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John Lawrence Whitham (1881–1952)

by Peter Burness

This article was published:

John Lawrence Whitham (1881-1952), by unknown photographer

John Lawrence Whitham (1881-1952), by unknown photographer

Australian War Memorial, H15840

John Lawrence Whitham (1881-1952), soldier, was born on 7 October 1881 at Jamalpur, Bengal, India, son of Lawrence Yates Whitham, a major in the Indian Army who brought his wife Ellen and family to Hobart in 1886 and joined the local police force. John worked as a clerk and in his spare time served in the volunteers from 1898.

In 1902 he went to the South African War as quartermaster sergeant of the Tasmanian company of the 3rd Battalion, Australian Commonwealth Horse. At the war's end he transferred to the South African Constabulary with whom he remained until 1904. He then served with the Tasmanian Senior Cadets and was commissioned lieutenant in 1908. In 1910 he embarked upon his full-time military career: commissioned lieutenant in the Administrative and Instructional Staff in July, he was posted to South Australia; in 1912 he was selected for duty on the staff of the inspector general; he was a captain when World War I began.

With the formation of the Australian Imperial Force, Whitham was given command of a company of the 12th Battalion. He embarked on 20 October 1914 and, after training in Egypt, landed with the battalion at Anzac on 25 April 1915. He led his company throughout the first day until he was wounded and evacuated. He rejoined the battalion in May, as a major and its second-in-command. In August he briefly commanded the battalion, but next month was invalided ill and did not return to Anzac.

In Egypt in February 1916 he was appointed deputy assistant adjutant and quartermaster general for the 2nd Australian Division. After crossing to France and following the Pozières operations, he was transferred to A.I.F. Headquarters staff as a lieutenant-colonel. In May 1917 he was given command of the 52nd Battalion, a unit formed partly from his old 12th Battalion. Several weeks later he led his battalion throughout the bloody fighting beyond Ypres, Belgium. Whitham's battalion was billeted near Locre, France, when the German 1918 offensive commenced. He assisted in having the brigade rushed south and on 3 April placed his men in a defensive position near Dernancourt. During the month the 52nd Battalion played a vital role in two of the most critical actions in which the Australians were engaged on the Western Front. He commanded the battalion when the Germans attacked at Dernancourt on 5 April and, twenty days later, led it in the counter-attack which recaptured Villers-Bretonneux. The repulse at these two points blunted the enemy's offensive and saved the city of Amiens.

In May the depleted 52nd Battalion was disbanded and Whitham was transferred to command the 49th. Next month he was sent as an instructor to the Senior Officers' School at Aldershot, England, and rejoined his command too late to lead it in battle before the war ended. He remained in France and England throughout 1919 as a liaison officer with British Army Headquarters. In 1920 he attended staff college at Camberley. On 12 April he married Olive Young, née Le Pays, a widow, at St John's parish church, Littlewick, Berkshire. They came to Australia in 1921. Between the wars Whitham was director of organization and personal services, and base commandant in Tasmania (1933-35), Queensland (1935-37) and Victoria (1937-39). Too old for active service in World War II, he commanded the Volunteer Defence Corps in Victoria. In 1944 he transferred to part-time duty and retired in 1946 as an honorary lieutenant-general.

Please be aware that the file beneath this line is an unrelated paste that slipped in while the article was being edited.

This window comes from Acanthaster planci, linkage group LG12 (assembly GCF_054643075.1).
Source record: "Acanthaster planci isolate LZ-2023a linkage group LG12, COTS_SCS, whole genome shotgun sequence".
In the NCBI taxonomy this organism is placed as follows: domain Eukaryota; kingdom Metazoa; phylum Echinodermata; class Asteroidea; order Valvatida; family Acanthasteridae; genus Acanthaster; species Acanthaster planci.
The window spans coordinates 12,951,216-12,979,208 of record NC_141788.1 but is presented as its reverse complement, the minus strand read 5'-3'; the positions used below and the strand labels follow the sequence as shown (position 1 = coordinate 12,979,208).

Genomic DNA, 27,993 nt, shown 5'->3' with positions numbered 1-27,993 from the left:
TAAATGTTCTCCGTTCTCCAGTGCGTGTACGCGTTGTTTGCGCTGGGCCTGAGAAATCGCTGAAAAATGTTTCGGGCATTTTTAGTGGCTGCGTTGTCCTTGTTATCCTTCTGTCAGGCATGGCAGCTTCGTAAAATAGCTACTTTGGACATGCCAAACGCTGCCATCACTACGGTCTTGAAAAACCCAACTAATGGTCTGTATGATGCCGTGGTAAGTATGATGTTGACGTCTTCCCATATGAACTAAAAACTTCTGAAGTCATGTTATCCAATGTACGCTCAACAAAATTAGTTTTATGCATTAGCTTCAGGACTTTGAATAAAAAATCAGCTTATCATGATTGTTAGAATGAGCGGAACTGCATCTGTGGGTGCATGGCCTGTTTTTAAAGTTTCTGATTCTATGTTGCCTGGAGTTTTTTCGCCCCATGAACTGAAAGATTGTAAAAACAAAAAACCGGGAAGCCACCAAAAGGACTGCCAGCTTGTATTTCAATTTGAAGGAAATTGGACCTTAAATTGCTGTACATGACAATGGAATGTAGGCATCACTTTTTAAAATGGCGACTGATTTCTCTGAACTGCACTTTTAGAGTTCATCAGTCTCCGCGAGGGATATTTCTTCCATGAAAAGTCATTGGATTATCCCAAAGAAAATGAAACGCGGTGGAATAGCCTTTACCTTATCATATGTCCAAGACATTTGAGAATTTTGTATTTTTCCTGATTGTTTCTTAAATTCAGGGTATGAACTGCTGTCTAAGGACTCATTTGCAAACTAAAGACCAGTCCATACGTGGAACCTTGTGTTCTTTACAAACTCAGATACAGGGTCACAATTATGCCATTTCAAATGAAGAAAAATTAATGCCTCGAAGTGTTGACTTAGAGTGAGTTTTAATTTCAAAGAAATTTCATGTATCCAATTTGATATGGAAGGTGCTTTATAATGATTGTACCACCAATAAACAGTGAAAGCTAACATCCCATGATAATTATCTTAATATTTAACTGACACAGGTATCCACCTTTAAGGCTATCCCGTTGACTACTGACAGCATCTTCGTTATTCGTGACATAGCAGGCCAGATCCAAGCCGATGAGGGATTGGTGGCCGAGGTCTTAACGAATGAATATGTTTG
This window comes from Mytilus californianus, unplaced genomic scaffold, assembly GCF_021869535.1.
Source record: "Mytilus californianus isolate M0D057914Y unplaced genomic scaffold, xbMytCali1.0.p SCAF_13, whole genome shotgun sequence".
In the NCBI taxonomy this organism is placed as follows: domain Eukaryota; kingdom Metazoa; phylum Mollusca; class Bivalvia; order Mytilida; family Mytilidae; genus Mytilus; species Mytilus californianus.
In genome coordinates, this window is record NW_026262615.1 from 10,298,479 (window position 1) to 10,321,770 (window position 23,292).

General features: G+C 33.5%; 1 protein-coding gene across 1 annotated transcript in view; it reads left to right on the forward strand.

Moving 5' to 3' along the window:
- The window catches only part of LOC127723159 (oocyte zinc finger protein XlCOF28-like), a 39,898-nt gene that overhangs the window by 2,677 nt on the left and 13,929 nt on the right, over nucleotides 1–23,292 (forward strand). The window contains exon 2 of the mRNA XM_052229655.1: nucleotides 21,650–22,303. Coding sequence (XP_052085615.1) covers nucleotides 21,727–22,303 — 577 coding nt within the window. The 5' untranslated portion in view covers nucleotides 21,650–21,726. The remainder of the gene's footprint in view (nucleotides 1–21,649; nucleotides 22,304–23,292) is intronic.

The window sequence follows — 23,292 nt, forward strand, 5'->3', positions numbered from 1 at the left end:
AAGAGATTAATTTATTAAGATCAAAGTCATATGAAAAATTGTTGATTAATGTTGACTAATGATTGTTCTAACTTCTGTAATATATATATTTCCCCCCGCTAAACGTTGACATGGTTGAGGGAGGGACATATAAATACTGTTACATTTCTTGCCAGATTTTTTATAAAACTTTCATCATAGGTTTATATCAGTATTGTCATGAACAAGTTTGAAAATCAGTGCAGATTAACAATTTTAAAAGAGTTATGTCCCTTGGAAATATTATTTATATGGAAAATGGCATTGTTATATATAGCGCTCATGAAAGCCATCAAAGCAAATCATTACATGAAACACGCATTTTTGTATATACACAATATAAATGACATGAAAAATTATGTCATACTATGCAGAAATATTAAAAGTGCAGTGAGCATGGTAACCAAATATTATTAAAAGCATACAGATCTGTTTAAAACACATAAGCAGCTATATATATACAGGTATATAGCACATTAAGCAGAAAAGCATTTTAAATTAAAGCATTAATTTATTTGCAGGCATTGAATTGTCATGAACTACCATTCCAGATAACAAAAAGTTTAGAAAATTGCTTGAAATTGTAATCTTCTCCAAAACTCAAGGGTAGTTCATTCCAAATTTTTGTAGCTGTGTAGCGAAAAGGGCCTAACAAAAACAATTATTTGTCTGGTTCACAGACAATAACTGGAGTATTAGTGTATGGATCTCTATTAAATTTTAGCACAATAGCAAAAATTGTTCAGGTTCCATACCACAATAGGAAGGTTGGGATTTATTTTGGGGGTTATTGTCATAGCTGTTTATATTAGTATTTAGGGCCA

A thoroughly professional soldier, both as a staff and a regimental officer, Whitham had been appointed C.M.G. in January 1916; following his work at Villers-Bretonneux in 1918 he was awarded the Distinguished Service Order. He was mentioned in dispatches three times. 'Tall and distinguished in appearance; courteous to the point of gentleness; dignified but lacking any trace of pomposity; stern … but … courteous', he was also described by Charles Bean as 'one of the nearest among Australian battalion commanders to Chaucer's “parfit gentil knight”'. General Whitham retired to Wahroonga, Sydney. Survived by his wife, he died of cancer on 12 May 1952 in Concord Repatriation Hospital and was cremated.

Select Bibliography

  • L. M. Newton, The Story of the Twelfth (Hob, 1925)
  • C. E. W. Bean, The A.I.F. in France, 1918 (Syd, 1937)
  • Reveille (Sydney), Feb 1939.

Citation details

Peter Burness, 'Whitham, John Lawrence (1881–1952)', Australian Dictionary of Biography, National Centre of Biography, Australian National University,, published first in hardcopy 1990, accessed online 26 June 2024.

This article was published in hardcopy in Australian Dictionary of Biography, Volume 12, (Melbourne University Press), 1990

View the front pages for Volume 12

© Copyright Australian Dictionary of Biography, 2006-2024

John Lawrence Whitham (1881-1952), by unknown photographer

John Lawrence Whitham (1881-1952), by unknown photographer

Australian War Memorial, H15840